How did the supercontinent Pangaea become seven separate continents?

Pangaea Theory

Do the continents have a Rubber Soul? Nope, the continents rest on plates made of a layer of the Earth's crust and its mantle, known collectively as the lithosphere. Plates are different sizes, with some plates more than 124 miles (200 km) thick [source: Kious]. Below the lithosphere is a fluid layer of rock called the asthenosphere. The plates are rigid slabs almost floating along in the asthenosphere, but scientists still aren't sure what causes the plates to move. They know it's somehow related to convection currents in the Earth's crust, in which hot materials rise upward as cooler materials flow downward, but they haven't figured out the precise relationship.

Scientists do know how the plates move, though.

  • Two plates can move away from each other.
  • Two plates can collide.
  • One plate can be pushed under another plate.
  • Plates can slide past each other sideways.

Now that we know a little bit about how plates move, we can turn again to supercontinents. The oldest supercontinent is known as Rodinia, and it formed about 1 billion years ago [source: Encyclopædia Britannica]. The evidence for all of the supercontinents is limited because the sea floor is always regenerating itself, so Pangaea, the youngest, has the most.

Before Pangaea became a supercontinent, it existed first as separate continents. Three large continental plates came together to form what's now the Northern Hemisphere, and that landmass merged with what is now the Southern Hemisphere. Pangaea existed during the late Paleozoic and Mesozoic eras, or about 200 to 300 million years ago [source: Oreskes].

Pangaea existed for approximately 100 million years before it began to divide into the seven continents we know and love today [source: Williams, Nield]. It first broke into two large landmasses: Laurasia, which was roughly the Northern Hemisphere, and Gondwanaland, which was the Southern Hemisphere. Laurasia split into North America and Eurasia, and Gondwanaland produced Africa, Antarctica, Australia and South America, with some of the pieces rotating slightly as they separated.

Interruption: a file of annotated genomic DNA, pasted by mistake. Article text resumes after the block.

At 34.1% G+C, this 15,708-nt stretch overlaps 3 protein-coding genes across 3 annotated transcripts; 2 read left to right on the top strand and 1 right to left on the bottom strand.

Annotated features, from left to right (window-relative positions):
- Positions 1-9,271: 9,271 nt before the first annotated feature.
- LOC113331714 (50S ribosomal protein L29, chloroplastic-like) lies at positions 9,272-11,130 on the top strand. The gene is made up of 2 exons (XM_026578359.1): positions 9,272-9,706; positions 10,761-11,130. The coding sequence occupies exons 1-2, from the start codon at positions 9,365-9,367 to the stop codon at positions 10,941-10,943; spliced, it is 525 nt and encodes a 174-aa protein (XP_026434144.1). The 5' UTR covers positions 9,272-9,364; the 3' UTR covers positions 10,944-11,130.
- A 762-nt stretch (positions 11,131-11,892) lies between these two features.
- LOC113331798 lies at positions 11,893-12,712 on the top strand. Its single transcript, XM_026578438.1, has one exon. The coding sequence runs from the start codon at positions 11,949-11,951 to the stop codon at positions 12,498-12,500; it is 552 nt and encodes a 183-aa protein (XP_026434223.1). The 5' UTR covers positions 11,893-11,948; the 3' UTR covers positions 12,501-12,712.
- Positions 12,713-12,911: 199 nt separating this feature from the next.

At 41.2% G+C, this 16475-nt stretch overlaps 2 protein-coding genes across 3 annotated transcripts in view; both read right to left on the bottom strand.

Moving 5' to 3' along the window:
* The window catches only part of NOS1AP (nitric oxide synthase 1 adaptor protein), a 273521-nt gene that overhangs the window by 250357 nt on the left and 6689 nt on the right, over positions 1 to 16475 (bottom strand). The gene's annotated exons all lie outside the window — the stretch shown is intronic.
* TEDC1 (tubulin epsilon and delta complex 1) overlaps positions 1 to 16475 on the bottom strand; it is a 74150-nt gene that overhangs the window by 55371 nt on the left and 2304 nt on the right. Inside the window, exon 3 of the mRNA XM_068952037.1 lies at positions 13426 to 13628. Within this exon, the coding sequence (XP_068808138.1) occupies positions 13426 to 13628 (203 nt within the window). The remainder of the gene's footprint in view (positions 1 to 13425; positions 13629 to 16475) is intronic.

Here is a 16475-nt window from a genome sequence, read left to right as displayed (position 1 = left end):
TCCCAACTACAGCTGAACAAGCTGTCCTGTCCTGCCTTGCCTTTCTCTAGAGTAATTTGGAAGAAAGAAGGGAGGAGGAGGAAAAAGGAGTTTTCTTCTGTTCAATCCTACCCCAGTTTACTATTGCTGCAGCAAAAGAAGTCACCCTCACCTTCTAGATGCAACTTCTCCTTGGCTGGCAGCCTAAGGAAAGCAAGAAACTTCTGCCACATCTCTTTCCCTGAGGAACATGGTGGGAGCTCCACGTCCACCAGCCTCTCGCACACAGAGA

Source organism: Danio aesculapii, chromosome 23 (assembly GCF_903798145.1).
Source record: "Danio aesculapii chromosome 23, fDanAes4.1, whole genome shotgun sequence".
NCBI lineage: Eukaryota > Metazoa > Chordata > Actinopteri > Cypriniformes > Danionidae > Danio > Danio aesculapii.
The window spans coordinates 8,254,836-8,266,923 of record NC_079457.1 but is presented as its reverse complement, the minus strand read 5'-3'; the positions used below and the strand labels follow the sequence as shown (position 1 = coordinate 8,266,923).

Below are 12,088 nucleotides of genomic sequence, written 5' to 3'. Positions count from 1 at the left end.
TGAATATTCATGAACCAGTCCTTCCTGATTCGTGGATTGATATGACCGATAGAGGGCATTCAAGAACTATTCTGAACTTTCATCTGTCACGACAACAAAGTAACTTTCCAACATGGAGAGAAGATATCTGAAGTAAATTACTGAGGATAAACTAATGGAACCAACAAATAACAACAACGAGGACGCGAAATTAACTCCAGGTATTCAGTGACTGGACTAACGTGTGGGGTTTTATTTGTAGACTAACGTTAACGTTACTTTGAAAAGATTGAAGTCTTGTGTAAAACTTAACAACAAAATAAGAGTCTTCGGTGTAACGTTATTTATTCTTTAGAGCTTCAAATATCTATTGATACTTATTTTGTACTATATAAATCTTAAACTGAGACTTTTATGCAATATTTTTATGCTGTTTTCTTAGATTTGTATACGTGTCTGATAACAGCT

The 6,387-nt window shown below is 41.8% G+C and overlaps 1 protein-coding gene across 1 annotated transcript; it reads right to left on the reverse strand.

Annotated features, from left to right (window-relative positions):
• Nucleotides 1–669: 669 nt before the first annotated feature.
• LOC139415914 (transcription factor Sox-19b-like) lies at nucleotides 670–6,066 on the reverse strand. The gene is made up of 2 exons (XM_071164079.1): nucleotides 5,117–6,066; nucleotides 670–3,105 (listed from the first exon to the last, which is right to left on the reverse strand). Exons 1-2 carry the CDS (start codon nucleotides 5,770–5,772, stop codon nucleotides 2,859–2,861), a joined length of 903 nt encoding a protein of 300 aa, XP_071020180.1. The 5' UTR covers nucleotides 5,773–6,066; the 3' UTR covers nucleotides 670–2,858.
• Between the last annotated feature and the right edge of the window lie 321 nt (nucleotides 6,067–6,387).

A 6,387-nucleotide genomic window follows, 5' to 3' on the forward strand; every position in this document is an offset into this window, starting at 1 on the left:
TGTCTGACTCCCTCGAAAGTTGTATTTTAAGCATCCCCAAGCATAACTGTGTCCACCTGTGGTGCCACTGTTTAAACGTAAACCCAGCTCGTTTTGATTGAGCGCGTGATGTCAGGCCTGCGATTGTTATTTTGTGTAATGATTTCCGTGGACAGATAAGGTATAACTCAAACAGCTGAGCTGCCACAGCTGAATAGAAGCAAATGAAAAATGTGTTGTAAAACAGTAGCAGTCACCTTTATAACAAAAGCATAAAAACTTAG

The plates continue to move, with the most action these days located at the East African Rift. Some geologists think that if they keep moving, the three plates that meet at the African coastline will separate, causing the Indian Ocean to flood the area and separating the Horn of Africa from the mainland [source: Kious].

How fast does all this happen? The magnetic striping around the places where the sea floor spreads provide a way to measure the continental movement, which, in some places, nears a rate of almost 4 inches (10 centimeters) per year [source: Skinner]. The Mid-Atlantic Ridge moves less than 1 inch (2.5 centimeters) a year, so over millions of years, the Atlantic Ocean has gone from being a tiny inlet to the size we know it today [source: Kious]. Scientists like to compare the speed at which continents move to the speed at which our fingernails grow [source: Reina].

Although the movements are slow, Africa is moving toward southern Europe, and Australia and Southeast Asia will collide [source: Encyclopædia Britannica]. These are the first movements toward another supercontinent. It'll take longer than a hard day's night, though; scientists predict the continents will reconnect in another 250 million years [source: Nield].

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More Great Links


  • Coney, Peter. "Plate Tectonics." Microsoft Encarta Online Encyclopedia. 2007. (May 2, 2008)
  • "Earth." The World Book Student Discovery Encyclopedia. 2005. (May 2, 2008)
  • Kious, W. Jacquelyne and Robert I. Tilling. "This Dynamic Earth: The Story of Plate Tectonics." U.S. Department of the Interior/U.S. Geological Survey. 1996.
  • Nield, Ted. "Supercontinent: Ten Billion Years in the Life of Our Planet." Harvard University Press. 2007.
  • Oreskes, Naomi, ed. "Plate Tectonics." Westview Press. 2001.
  • "Pangea." Encyclopædia Britannica Online. 2008. (May 2, 2008)
  • "Pangaea." Microsoft Encarta Online Encyclopedia. 2007. (May 2, 2008)
  • Reina, Mary. "Mapping Our Drifting Continents." Faces. November 2005.
  • Skinner, Brian J. and Stephen C. Porter. "The Dynamic Earth: An Introduction to Physical Geology, Second Edition." John Wiley & Sons, Inc. 1992.
  • Williams, Caroline and Ted Nield. "Pangaea, the comeback." NewScientist. Oct. 20, 2007. (May 6, 2008)